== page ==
All of the proteins necessary for life are made by giant molecular machines called ribosomes. A ribosome, in turn, is built from proteins and ribosomal RNAs stitched together with immaculate precision.
At Rockefeller, the lab of Sebastian Klinge has used cryo-electron microscopy to capture the very first snapshots of the large ribosomal subunit—part of the ribosome responsible for forging bonds between amino acids, the building blocks of proteins—coming together.
Published in Nature, the study shows that the components of the large subunit are constructed in a modular fashion, following a stepwise assembly pathway.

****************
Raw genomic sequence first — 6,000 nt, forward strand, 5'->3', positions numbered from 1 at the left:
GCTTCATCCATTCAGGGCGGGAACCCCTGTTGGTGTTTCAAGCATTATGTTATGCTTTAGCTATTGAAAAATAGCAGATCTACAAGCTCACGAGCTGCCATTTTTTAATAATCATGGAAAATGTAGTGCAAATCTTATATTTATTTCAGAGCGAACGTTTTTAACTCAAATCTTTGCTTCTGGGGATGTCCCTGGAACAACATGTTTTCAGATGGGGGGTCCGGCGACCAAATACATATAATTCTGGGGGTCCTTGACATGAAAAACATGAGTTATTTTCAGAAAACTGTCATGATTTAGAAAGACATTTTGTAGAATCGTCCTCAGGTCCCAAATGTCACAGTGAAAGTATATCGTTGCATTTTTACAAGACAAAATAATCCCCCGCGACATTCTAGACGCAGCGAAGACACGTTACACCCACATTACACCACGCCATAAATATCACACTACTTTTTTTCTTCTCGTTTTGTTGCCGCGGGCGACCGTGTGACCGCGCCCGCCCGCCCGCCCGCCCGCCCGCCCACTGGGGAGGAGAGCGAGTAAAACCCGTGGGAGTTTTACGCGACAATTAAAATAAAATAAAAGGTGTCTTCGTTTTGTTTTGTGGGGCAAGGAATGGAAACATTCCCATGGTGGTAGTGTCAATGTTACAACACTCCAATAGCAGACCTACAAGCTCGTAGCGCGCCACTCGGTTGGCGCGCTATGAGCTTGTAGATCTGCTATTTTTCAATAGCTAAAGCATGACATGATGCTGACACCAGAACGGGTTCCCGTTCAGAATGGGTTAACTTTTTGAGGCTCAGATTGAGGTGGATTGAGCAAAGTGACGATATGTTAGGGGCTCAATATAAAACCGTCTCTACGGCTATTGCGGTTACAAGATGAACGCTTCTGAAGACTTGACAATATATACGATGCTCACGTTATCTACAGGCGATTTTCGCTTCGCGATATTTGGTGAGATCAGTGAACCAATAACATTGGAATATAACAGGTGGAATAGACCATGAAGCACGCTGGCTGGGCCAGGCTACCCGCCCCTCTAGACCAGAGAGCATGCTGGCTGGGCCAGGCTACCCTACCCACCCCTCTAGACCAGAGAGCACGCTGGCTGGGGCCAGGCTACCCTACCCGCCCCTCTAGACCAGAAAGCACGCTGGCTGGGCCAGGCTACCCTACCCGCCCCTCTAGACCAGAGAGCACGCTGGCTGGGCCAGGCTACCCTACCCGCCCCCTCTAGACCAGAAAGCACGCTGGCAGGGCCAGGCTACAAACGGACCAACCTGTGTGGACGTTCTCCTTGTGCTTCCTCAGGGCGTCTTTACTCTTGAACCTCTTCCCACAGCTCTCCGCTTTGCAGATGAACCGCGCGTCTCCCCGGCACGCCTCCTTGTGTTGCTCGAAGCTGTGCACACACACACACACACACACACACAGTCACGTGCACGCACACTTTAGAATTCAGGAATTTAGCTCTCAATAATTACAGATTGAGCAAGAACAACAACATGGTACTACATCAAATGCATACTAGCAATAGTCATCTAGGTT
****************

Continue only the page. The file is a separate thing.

The scientists also identified various proteins called ribosome assembly factors, which transiently bind to RNA components to provide an extra layer of quality control, preventing the ribosome from assembling prematurely.
In rare cases, the ribosome assembly process is disrupted and can result in diseases known as ribosomopathies. Ultimately, Klinge's findings could help in developing treatments for these disorders, including certain cancers and types of anemia.
More information: Zahra Assur Sanghai et al. Modular assembly of the nucleolar pre-60S ribosomal subunit, Nature (2018). DOI: 10.1038/nature26156
Journal information: Nature
Provided by Rockefeller University